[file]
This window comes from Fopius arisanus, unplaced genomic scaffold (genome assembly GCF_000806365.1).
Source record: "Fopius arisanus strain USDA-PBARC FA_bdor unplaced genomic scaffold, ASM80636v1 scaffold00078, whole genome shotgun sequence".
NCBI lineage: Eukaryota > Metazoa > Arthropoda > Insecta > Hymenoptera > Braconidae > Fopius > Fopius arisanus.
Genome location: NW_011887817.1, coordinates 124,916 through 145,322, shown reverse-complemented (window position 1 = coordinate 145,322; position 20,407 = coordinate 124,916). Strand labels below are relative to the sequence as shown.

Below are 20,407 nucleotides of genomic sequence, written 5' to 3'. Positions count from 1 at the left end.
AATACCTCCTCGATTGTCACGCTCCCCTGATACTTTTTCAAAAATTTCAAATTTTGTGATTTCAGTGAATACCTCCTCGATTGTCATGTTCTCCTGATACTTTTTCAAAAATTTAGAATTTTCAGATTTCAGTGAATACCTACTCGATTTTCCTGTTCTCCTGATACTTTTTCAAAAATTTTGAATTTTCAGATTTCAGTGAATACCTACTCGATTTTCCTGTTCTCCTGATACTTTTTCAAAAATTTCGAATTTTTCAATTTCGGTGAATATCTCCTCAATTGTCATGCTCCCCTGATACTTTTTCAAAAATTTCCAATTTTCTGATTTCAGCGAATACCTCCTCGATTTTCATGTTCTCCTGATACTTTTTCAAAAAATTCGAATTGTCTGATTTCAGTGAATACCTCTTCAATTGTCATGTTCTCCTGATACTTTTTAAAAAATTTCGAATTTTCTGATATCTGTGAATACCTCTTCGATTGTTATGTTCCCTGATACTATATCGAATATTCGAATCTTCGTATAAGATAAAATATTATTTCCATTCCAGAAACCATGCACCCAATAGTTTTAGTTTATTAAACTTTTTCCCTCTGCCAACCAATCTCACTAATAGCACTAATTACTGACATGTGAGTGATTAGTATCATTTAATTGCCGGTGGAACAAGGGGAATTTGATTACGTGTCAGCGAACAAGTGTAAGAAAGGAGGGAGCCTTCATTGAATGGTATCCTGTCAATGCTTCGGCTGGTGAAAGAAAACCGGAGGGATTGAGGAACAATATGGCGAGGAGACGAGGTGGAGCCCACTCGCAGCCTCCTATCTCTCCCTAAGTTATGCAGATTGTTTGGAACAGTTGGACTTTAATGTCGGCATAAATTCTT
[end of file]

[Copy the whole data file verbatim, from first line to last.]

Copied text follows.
This window comes from Fopius arisanus, unplaced genomic scaffold (genome assembly GCF_000806365.1).
Source record: "Fopius arisanus strain USDA-PBARC FA_bdor unplaced genomic scaffold, ASM80636v1 scaffold00078, whole genome shotgun sequence".
NCBI lineage: Eukaryota > Metazoa > Arthropoda > Insecta > Hymenoptera > Braconidae > Fopius > Fopius arisanus.
Genome location: NW_011887817.1, coordinates 124,916 through 145,322, shown reverse-complemented (window position 1 = coordinate 145,322; position 20,407 = coordinate 124,916). Strand labels below are relative to the sequence as shown.

Below are 20,407 nucleotides of genomic sequence, written 5' to 3'. Positions count from 1 at the left end.
AATACCTCCTCGATTGTCACGCTCCCCTGATACTTTTTCAAAAATTTCAAATTTTGTGATTTCAGTGAATACCTCCTCGATTGTCATGTTCTCCTGATACTTTTTCAAAAATTTAGAATTTTCAGATTTCAGTGAATACCTACTCGATTTTCCTGTTCTCCTGATACTTTTTCAAAAATTTTGAATTTTCAGATTTCAGTGAATACCTACTCGATTTTCCTGTTCTCCTGATACTTTTTCAAAAATTTCGAATTTTTCAATTTCGGTGAATATCTCCTCAATTGTCATGCTCCCCTGATACTTTTTCAAAAATTTCCAATTTTCTGATTTCAGCGAATACCTCCTCGATTTTCATGTTCTCCTGATACTTTTTCAAAAAATTCGAATTGTCTGATTTCAGTGAATACCTCTTCAATTGTCATGTTCTCCTGATACTTTTTAAAAAATTTCGAATTTTCTGATATCTGTGAATACCTCTTCGATTGTTATGTTCCCTGATACTATATCGAATATTCGAATCTTCGTATAAGATAAAATATTATTTCCATTCCAGAAACCATGCACCCAATAGTTTTAGTTTATTAAACTTTTTCCCTCTGCCAACCAATCTCACTAATAGCACTAATTACTGACATGTGAGTGATTAGTATCATTTAATTGCCGGTGGAACAAGGGGAATTTGATTACGTGTCAGCGAACAAGTGTAAGAAAGGAGGGAGCCTTCATTGAATGGTATCCTGTCAATGCTTCGGCTGGTGAAAGAAAACCGGAGGGATTGAGGAACAATATGGCGAGGAGACGAGGTGGAGCCCACTCGCAGCCTCCTATCTCTCCCTAAGTTATGCAGATTGTTTGGAACAGTTGGACTTTAATGTCGGCATAAATTCTT